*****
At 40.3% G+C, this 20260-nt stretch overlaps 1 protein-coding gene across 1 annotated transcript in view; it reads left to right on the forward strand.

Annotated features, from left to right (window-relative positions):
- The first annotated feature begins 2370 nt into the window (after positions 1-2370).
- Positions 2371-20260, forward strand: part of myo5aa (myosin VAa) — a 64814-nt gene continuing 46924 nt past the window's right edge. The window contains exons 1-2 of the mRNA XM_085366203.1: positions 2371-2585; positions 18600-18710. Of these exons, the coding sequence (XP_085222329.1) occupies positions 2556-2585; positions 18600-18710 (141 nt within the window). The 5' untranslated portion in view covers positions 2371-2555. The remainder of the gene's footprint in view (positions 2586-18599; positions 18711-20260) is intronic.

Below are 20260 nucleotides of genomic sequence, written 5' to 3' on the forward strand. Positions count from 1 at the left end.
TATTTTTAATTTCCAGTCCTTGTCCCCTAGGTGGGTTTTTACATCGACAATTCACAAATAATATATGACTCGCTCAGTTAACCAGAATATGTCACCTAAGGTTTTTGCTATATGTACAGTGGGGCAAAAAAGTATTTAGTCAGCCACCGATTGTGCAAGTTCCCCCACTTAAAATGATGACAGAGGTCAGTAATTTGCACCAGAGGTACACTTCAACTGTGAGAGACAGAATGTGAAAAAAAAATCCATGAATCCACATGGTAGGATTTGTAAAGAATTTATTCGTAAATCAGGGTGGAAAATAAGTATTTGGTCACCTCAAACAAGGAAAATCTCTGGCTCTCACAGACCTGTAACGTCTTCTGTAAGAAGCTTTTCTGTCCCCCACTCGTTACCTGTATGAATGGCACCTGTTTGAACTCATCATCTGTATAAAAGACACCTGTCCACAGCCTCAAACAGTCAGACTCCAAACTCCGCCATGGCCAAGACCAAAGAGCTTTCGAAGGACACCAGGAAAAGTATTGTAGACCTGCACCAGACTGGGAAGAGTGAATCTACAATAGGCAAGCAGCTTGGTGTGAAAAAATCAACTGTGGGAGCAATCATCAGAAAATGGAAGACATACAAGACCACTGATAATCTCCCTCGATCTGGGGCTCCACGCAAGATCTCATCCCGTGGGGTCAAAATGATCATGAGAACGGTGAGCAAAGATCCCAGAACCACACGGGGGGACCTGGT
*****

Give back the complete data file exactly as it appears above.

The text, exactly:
At 40.3% G+C, this 20260-nt stretch overlaps 1 protein-coding gene across 1 annotated transcript in view; it reads left to right on the forward strand.

Annotated features, from left to right (window-relative positions):
- The first annotated feature begins 2370 nt into the window (after positions 1-2370).
- Positions 2371-20260, forward strand: part of myo5aa (myosin VAa) — a 64814-nt gene continuing 46924 nt past the window's right edge. The window contains exons 1-2 of the mRNA XM_085366203.1: positions 2371-2585; positions 18600-18710. Of these exons, the coding sequence (XP_085222329.1) occupies positions 2556-2585; positions 18600-18710 (141 nt within the window). The 5' untranslated portion in view covers positions 2371-2555. The remainder of the gene's footprint in view (positions 2586-18599; positions 18711-20260) is intronic.

Below are 20260 nucleotides of genomic sequence, written 5' to 3' on the forward strand. Positions count from 1 at the left end.
TATTTTTAATTTCCAGTCCTTGTCCCCTAGGTGGGTTTTTACATCGACAATTCACAAATAATATATGACTCGCTCAGTTAACCAGAATATGTCACCTAAGGTTTTTGCTATATGTACAGTGGGGCAAAAAAGTATTTAGTCAGCCACCGATTGTGCAAGTTCCCCCACTTAAAATGATGACAGAGGTCAGTAATTTGCACCAGAGGTACACTTCAACTGTGAGAGACAGAATGTGAAAAAAAAATCCATGAATCCACATGGTAGGATTTGTAAAGAATTTATTCGTAAATCAGGGTGGAAAATAAGTATTTGGTCACCTCAAACAAGGAAAATCTCTGGCTCTCACAGACCTGTAACGTCTTCTGTAAGAAGCTTTTCTGTCCCCCACTCGTTACCTGTATGAATGGCACCTGTTTGAACTCATCATCTGTATAAAAGACACCTGTCCACAGCCTCAAACAGTCAGACTCCAAACTCCGCCATGGCCAAGACCAAAGAGCTTTCGAAGGACACCAGGAAAAGTATTGTAGACCTGCACCAGACTGGGAAGAGTGAATCTACAATAGGCAAGCAGCTTGGTGTGAAAAAATCAACTGTGGGAGCAATCATCAGAAAATGGAAGACATACAAGACCACTGATAATCTCCCTCGATCTGGGGCTCCACGCAAGATCTCATCCCGTGGGGTCAAAATGATCATGAGAACGGTGAGCAAAGATCCCAGAACCACACGGGGGGACCTGGT